"Elizabeth, with the conscious simplicity of dress and ornament she affected at this time, was the rural Cinderella of Hatfield."
Cinderella. Illustration ny G.P. Jacomb Hood for 'The Blue Fairy Book' 1889
Public DomainCinderella. Illustration ny G.P. Jacomb Hood for 'The Blue Fairy Book' 1889 - Credit: Wikimedia Commons

The story of Cinderella, sometimes called The Little Glass Slipper, is one of the most popular and enduring folk tales.  Its central theme of the victory over injustice and oppression, through circumstance, has echoed, through many versions, all over the world from early times.  The story tells of how a young girl, forced into servitude and poverty is rescued, with the help of magic in the form of a fairy godmother, to marry a handsome prince with whom she lives happily ever after.  In many productions Cinderella is portrayed as beautiful but ragged, while two of her oppressors, the so-called ugly sisters are, by contrast, far from attractive but are dressed in expensively gaudy style.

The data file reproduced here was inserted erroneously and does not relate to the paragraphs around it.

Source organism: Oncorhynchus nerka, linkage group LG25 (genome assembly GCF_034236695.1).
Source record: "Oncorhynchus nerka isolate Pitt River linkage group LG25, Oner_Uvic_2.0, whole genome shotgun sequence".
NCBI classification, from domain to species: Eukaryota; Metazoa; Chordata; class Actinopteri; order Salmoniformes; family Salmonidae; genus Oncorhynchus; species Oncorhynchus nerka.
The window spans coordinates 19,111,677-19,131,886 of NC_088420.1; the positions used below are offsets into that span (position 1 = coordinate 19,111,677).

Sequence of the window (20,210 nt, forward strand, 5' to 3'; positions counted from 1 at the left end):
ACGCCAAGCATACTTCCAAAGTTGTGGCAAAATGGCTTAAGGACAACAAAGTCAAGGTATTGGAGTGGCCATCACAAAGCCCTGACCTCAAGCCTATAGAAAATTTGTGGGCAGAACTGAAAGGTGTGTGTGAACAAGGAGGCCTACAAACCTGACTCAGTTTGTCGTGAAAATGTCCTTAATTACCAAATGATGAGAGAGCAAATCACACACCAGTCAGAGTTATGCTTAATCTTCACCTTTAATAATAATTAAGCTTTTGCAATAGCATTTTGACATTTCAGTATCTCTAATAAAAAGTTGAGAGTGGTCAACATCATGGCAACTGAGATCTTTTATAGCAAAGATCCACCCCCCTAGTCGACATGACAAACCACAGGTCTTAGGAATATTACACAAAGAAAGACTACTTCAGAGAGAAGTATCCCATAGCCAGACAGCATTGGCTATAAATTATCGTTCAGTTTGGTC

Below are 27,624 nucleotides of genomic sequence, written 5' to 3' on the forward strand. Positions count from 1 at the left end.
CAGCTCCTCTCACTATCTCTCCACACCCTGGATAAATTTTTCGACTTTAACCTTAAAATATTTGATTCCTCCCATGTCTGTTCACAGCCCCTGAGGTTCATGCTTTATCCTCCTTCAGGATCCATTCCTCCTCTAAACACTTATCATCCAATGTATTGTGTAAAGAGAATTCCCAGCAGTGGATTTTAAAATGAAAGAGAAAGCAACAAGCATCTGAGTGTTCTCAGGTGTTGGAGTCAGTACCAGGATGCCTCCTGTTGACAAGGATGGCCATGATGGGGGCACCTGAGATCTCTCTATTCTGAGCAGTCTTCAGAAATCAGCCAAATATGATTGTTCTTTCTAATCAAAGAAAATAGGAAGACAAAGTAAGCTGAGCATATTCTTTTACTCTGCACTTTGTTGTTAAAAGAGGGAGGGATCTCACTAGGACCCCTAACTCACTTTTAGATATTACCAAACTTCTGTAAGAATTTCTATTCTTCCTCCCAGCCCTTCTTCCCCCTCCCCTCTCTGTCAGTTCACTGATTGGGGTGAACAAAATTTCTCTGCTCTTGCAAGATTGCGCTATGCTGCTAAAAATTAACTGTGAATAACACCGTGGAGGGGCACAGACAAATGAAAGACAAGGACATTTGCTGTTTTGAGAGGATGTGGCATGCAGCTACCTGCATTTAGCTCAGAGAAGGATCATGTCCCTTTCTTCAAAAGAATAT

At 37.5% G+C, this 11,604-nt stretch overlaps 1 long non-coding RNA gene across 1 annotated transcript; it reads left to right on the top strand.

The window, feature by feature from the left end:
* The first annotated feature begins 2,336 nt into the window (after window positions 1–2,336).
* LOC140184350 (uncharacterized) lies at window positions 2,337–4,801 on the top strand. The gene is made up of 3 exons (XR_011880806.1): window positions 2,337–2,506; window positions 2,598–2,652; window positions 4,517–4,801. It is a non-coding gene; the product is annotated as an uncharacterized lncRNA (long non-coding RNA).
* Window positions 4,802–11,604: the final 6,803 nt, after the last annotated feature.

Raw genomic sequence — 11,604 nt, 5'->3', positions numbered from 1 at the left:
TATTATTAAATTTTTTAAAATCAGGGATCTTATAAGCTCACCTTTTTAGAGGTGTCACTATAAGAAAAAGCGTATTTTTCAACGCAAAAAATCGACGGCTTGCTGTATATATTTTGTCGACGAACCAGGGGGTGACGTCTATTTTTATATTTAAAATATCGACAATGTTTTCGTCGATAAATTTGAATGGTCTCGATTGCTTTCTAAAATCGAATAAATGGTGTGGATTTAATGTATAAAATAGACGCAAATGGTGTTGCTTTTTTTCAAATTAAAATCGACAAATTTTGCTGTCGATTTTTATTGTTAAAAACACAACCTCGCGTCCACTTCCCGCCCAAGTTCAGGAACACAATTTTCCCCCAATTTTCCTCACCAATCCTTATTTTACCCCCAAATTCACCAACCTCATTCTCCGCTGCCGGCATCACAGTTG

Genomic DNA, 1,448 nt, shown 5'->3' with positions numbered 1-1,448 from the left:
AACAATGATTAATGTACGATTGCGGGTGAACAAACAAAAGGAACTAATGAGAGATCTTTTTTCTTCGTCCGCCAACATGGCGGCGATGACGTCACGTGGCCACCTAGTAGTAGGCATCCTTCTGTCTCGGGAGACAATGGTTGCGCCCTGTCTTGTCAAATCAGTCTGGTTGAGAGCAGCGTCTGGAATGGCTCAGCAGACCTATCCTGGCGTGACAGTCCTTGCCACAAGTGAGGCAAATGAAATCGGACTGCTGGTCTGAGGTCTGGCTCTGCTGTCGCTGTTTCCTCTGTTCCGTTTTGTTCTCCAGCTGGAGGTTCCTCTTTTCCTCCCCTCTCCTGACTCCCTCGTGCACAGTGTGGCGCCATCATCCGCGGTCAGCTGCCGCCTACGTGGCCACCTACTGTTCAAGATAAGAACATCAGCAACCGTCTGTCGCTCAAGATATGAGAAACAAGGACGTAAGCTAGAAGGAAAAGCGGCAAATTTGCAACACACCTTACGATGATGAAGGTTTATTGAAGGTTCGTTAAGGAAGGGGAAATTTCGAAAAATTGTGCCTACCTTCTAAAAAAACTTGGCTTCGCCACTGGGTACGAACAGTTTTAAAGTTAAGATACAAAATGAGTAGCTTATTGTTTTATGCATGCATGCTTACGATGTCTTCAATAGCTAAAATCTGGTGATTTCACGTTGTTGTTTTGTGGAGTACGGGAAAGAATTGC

Her simple working clothes cannot disguise the pure beauty of Cinderella, as Elizabeth, younger than her sister Mary, in her simple clothes, outshone the Queen.  Unlike Cinderella, however, the Princess Elizabeth was no put-upon servant.